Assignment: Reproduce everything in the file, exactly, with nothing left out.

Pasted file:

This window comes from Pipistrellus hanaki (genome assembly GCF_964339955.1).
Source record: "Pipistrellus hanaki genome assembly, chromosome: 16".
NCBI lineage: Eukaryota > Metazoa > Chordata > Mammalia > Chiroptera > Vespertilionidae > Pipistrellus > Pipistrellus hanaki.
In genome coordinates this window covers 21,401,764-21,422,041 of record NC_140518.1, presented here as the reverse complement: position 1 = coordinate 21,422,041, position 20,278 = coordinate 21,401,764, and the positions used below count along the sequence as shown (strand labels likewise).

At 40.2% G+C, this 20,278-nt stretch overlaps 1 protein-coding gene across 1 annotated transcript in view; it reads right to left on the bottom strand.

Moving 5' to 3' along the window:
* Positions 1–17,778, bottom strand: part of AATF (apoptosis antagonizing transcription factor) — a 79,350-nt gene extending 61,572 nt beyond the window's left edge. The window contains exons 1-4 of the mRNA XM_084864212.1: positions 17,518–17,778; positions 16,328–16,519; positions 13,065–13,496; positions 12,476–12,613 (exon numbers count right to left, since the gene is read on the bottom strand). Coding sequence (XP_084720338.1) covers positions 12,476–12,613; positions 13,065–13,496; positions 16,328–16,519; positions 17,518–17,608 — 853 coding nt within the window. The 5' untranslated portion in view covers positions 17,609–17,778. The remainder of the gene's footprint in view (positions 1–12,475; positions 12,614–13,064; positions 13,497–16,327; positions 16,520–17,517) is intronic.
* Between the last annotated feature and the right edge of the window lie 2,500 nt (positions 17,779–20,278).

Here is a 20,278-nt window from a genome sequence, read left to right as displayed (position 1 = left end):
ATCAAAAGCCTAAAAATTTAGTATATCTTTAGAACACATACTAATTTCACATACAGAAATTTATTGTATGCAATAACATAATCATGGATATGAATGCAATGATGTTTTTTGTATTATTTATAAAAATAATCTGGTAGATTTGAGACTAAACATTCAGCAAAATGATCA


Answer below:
This window comes from Pipistrellus hanaki (genome assembly GCF_964339955.1).
Source record: "Pipistrellus hanaki genome assembly, chromosome: 16".
NCBI lineage: Eukaryota > Metazoa > Chordata > Mammalia > Chiroptera > Vespertilionidae > Pipistrellus > Pipistrellus hanaki.
In genome coordinates this window covers 21,401,764-21,422,041 of record NC_140518.1, presented here as the reverse complement: position 1 = coordinate 21,422,041, position 20,278 = coordinate 21,401,764, and the positions used below count along the sequence as shown (strand labels likewise).

At 40.2% G+C, this 20,278-nt stretch overlaps 1 protein-coding gene across 1 annotated transcript in view; it reads right to left on the bottom strand.

Moving 5' to 3' along the window:
* Positions 1–17,778, bottom strand: part of AATF (apoptosis antagonizing transcription factor) — a 79,350-nt gene extending 61,572 nt beyond the window's left edge. The window contains exons 1-4 of the mRNA XM_084864212.1: positions 17,518–17,778; positions 16,328–16,519; positions 13,065–13,496; positions 12,476–12,613 (exon numbers count right to left, since the gene is read on the bottom strand). Coding sequence (XP_084720338.1) covers positions 12,476–12,613; positions 13,065–13,496; positions 16,328–16,519; positions 17,518–17,608 — 853 coding nt within the window. The 5' untranslated portion in view covers positions 17,609–17,778. The remainder of the gene's footprint in view (positions 1–12,475; positions 12,614–13,064; positions 13,497–16,327; positions 16,520–17,517) is intronic.
* Between the last annotated feature and the right edge of the window lie 2,500 nt (positions 17,779–20,278).

Here is a 20,278-nt window from a genome sequence, read left to right as displayed (position 1 = left end):
ATCAAAAGCCTAAAAATTTAGTATATCTTTAGAACACATACTAATTTCACATACAGAAATTTATTGTATGCAATAACATAATCATGGATATGAATGCAATGATGTTTTTTGTATTATTTATAAAAATAATCTGGTAGATTTGAGACTAAACATTCAGCAAAATGATCA